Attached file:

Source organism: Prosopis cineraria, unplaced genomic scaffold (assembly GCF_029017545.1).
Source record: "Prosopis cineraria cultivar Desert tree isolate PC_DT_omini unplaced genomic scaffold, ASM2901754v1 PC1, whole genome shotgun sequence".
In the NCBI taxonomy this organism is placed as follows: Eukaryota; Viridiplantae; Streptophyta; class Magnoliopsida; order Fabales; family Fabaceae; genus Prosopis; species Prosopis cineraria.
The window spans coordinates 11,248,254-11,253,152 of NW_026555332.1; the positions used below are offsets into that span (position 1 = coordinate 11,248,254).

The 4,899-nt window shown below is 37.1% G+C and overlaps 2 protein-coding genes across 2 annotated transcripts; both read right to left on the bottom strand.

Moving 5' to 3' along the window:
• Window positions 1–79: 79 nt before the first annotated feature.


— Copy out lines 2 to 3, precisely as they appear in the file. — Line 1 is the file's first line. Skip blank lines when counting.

Source record: "Prosopis cineraria cultivar Desert tree isolate PC_DT_omini unplaced genomic scaffold, ASM2901754v1 PC1, whole genome shotgun sequence".
In the NCBI taxonomy this organism is placed as follows: Eukaryota; Viridiplantae; Streptophyta; class Magnoliopsida; order Fabales; family Fabaceae; genus Prosopis; species Prosopis cineraria.